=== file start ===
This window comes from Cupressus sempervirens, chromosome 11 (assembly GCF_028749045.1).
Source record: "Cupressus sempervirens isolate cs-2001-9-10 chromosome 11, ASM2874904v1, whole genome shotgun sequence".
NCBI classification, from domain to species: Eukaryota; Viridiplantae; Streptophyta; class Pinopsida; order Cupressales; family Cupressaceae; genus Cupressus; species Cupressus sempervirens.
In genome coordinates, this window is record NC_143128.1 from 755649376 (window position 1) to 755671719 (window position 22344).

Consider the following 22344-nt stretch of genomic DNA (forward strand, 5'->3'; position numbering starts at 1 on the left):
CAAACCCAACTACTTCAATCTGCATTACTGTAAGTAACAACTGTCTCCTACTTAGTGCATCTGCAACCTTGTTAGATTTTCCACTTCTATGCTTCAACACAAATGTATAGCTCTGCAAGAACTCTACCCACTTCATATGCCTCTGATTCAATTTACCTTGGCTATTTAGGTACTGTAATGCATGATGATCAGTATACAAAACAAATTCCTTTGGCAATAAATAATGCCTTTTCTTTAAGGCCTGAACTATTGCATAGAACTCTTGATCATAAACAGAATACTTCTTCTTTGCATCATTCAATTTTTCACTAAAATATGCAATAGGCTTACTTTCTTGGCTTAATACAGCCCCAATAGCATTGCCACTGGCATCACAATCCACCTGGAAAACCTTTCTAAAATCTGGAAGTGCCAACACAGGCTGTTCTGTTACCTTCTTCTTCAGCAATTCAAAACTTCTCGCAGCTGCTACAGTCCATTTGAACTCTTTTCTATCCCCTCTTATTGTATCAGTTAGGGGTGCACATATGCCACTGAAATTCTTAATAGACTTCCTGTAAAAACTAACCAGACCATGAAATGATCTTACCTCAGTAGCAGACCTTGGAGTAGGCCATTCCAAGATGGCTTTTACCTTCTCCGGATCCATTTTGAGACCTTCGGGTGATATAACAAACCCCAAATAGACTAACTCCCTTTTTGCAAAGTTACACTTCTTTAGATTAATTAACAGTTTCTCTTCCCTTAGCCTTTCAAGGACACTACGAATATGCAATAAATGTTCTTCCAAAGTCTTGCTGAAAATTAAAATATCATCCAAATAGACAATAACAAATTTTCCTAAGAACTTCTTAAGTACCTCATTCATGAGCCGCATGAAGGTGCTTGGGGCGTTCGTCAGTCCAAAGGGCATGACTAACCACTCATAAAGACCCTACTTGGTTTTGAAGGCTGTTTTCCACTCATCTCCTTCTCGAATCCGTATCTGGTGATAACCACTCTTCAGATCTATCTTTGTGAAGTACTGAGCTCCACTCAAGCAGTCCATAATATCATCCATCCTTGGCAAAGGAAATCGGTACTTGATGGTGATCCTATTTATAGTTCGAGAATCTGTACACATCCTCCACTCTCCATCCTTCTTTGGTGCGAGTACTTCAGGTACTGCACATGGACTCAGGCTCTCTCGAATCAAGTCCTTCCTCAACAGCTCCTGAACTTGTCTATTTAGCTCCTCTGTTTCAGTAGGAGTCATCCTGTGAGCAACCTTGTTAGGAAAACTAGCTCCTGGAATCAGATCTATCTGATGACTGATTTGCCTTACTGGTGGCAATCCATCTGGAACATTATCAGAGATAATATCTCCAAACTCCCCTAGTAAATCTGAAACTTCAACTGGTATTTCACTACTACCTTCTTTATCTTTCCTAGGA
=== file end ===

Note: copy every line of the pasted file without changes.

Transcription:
This window comes from Cupressus sempervirens, chromosome 11 (assembly GCF_028749045.1).
Source record: "Cupressus sempervirens isolate cs-2001-9-10 chromosome 11, ASM2874904v1, whole genome shotgun sequence".
NCBI classification, from domain to species: Eukaryota; Viridiplantae; Streptophyta; class Pinopsida; order Cupressales; family Cupressaceae; genus Cupressus; species Cupressus sempervirens.
In genome coordinates, this window is record NC_143128.1 from 755649376 (window position 1) to 755671719 (window position 22344).

Consider the following 22344-nt stretch of genomic DNA (forward strand, 5'->3'; position numbering starts at 1 on the left):
CAAACCCAACTACTTCAATCTGCATTACTGTAAGTAACAACTGTCTCCTACTTAGTGCATCTGCAACCTTGTTAGATTTTCCACTTCTATGCTTCAACACAAATGTATAGCTCTGCAAGAACTCTACCCACTTCATATGCCTCTGATTCAATTTACCTTGGCTATTTAGGTACTGTAATGCATGATGATCAGTATACAAAACAAATTCCTTTGGCAATAAATAATGCCTTTTCTTTAAGGCCTGAACTATTGCATAGAACTCTTGATCATAAACAGAATACTTCTTCTTTGCATCATTCAATTTTTCACTAAAATATGCAATAGGCTTACTTTCTTGGCTTAATACAGCCCCAATAGCATTGCCACTGGCATCACAATCCACCTGGAAAACCTTTCTAAAATCTGGAAGTGCCAACACAGGCTGTTCTGTTACCTTCTTCTTCAGCAATTCAAAACTTCTCGCAGCTGCTACAGTCCATTTGAACTCTTTTCTATCCCCTCTTATTGTATCAGTTAGGGGTGCACATATGCCACTGAAATTCTTAATAGACTTCCTGTAAAAACTAACCAGACCATGAAATGATCTTACCTCAGTAGCAGACCTTGGAGTAGGCCATTCCAAGATGGCTTTTACCTTCTCCGGATCCATTTTGAGACCTTCGGGTGATATAACAAACCCCAAATAGACTAACTCCCTTTTTGCAAAGTTACACTTCTTTAGATTAATTAACAGTTTCTCTTCCCTTAGCCTTTCAAGGACACTACGAATATGCAATAAATGTTCTTCCAAAGTCTTGCTGAAAATTAAAATATCATCCAAATAGACAATAACAAATTTTCCTAAGAACTTCTTAAGTACCTCATTCATGAGCCGCATGAAGGTGCTTGGGGCGTTCGTCAGTCCAAAGGGCATGACTAACCACTCATAAAGACCCTACTTGGTTTTGAAGGCTGTTTTCCACTCATCTCCTTCTCGAATCCGTATCTGGTGATAACCACTCTTCAGATCTATCTTTGTGAAGTACTGAGCTCCACTCAAGCAGTCCATAATATCATCCATCCTTGGCAAAGGAAATCGGTACTTGATGGTGATCCTATTTATAGTTCGAGAATCTGTACACATCCTCCACTCTCCATCCTTCTTTGGTGCGAGTACTTCAGGTACTGCACATGGACTCAGGCTCTCTCGAATCAAGTCCTTCCTCAACAGCTCCTGAACTTGTCTATTTAGCTCCTCTGTTTCAGTAGGAGTCATCCTGTGAGCAACCTTGTTAGGAAAACTAGCTCCTGGAATCAGATCTATCTGATGACTGATTTGCCTTACTGGTGGCAATCCATCTGGAACATTATCAGAGATAATATCTCCAAACTCCCCTAGTAAATCTGAAACTTCAACTGGTATTTCACTACTACCTTCTTTATCTTTCCTAGGA